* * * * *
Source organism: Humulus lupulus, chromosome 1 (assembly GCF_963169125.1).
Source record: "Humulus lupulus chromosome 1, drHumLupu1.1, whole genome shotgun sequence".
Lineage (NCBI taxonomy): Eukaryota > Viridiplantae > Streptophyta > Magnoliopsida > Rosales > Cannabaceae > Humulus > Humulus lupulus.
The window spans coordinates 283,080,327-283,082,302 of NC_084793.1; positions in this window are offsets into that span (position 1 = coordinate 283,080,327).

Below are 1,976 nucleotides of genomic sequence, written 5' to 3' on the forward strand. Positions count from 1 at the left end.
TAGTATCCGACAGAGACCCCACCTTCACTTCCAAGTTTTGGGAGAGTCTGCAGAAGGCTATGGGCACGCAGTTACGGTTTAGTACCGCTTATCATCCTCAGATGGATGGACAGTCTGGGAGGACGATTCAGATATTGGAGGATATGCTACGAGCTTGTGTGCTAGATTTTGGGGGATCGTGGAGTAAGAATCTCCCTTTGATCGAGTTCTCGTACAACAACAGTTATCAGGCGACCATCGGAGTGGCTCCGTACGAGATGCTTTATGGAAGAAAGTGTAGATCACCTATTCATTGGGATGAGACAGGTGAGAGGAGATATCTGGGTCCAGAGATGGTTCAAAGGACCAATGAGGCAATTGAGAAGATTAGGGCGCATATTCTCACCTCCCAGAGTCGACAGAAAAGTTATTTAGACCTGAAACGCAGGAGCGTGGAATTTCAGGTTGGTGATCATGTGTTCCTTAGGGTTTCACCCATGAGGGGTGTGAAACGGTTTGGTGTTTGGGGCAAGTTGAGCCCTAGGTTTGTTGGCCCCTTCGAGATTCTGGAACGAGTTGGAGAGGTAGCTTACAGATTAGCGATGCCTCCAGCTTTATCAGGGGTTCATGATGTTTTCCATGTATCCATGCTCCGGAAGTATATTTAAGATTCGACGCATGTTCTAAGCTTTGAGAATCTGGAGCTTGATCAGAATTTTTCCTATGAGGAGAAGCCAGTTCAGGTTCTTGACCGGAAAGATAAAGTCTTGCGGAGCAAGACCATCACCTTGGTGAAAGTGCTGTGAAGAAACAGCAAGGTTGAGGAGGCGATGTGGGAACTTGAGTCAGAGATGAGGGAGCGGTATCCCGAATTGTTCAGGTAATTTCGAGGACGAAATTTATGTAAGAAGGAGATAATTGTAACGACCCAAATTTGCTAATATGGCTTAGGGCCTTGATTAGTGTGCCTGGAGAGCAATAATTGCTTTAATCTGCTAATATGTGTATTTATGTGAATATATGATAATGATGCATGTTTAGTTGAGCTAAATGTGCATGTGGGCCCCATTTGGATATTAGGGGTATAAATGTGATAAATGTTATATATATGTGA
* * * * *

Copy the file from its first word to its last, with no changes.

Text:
Source organism: Humulus lupulus, chromosome 1 (assembly GCF_963169125.1).
Source record: "Humulus lupulus chromosome 1, drHumLupu1.1, whole genome shotgun sequence".
Lineage (NCBI taxonomy): Eukaryota > Viridiplantae > Streptophyta > Magnoliopsida > Rosales > Cannabaceae > Humulus > Humulus lupulus.
The window spans coordinates 283,080,327-283,082,302 of NC_084793.1; positions in this window are offsets into that span (position 1 = coordinate 283,080,327).

Below are 1,976 nucleotides of genomic sequence, written 5' to 3' on the forward strand. Positions count from 1 at the left end.
TAGTATCCGACAGAGACCCCACCTTCACTTCCAAGTTTTGGGAGAGTCTGCAGAAGGCTATGGGCACGCAGTTACGGTTTAGTACCGCTTATCATCCTCAGATGGATGGACAGTCTGGGAGGACGATTCAGATATTGGAGGATATGCTACGAGCTTGTGTGCTAGATTTTGGGGGATCGTGGAGTAAGAATCTCCCTTTGATCGAGTTCTCGTACAACAACAGTTATCAGGCGACCATCGGAGTGGCTCCGTACGAGATGCTTTATGGAAGAAAGTGTAGATCACCTATTCATTGGGATGAGACAGGTGAGAGGAGATATCTGGGTCCAGAGATGGTTCAAAGGACCAATGAGGCAATTGAGAAGATTAGGGCGCATATTCTCACCTCCCAGAGTCGACAGAAAAGTTATTTAGACCTGAAACGCAGGAGCGTGGAATTTCAGGTTGGTGATCATGTGTTCCTTAGGGTTTCACCCATGAGGGGTGTGAAACGGTTTGGTGTTTGGGGCAAGTTGAGCCCTAGGTTTGTTGGCCCCTTCGAGATTCTGGAACGAGTTGGAGAGGTAGCTTACAGATTAGCGATGCCTCCAGCTTTATCAGGGGTTCATGATGTTTTCCATGTATCCATGCTCCGGAAGTATATTTAAGATTCGACGCATGTTCTAAGCTTTGAGAATCTGGAGCTTGATCAGAATTTTTCCTATGAGGAGAAGCCAGTTCAGGTTCTTGACCGGAAAGATAAAGTCTTGCGGAGCAAGACCATCACCTTGGTGAAAGTGCTGTGAAGAAACAGCAAGGTTGAGGAGGCGATGTGGGAACTTGAGTCAGAGATGAGGGAGCGGTATCCCGAATTGTTCAGGTAATTTCGAGGACGAAATTTATGTAAGAAGGAGATAATTGTAACGACCCAAATTTGCTAATATGGCTTAGGGCCTTGATTAGTGTGCCTGGAGAGCAATAATTGCTTTAATCTGCTAATATGTGTATTTATGTGAATATATGATAATGATGCATGTTTAGTTGAGCTAAATGTGCATGTGGGCCCCATTTGGATATTAGGGGTATAAATGTGATAAATGTTATATATATGTGA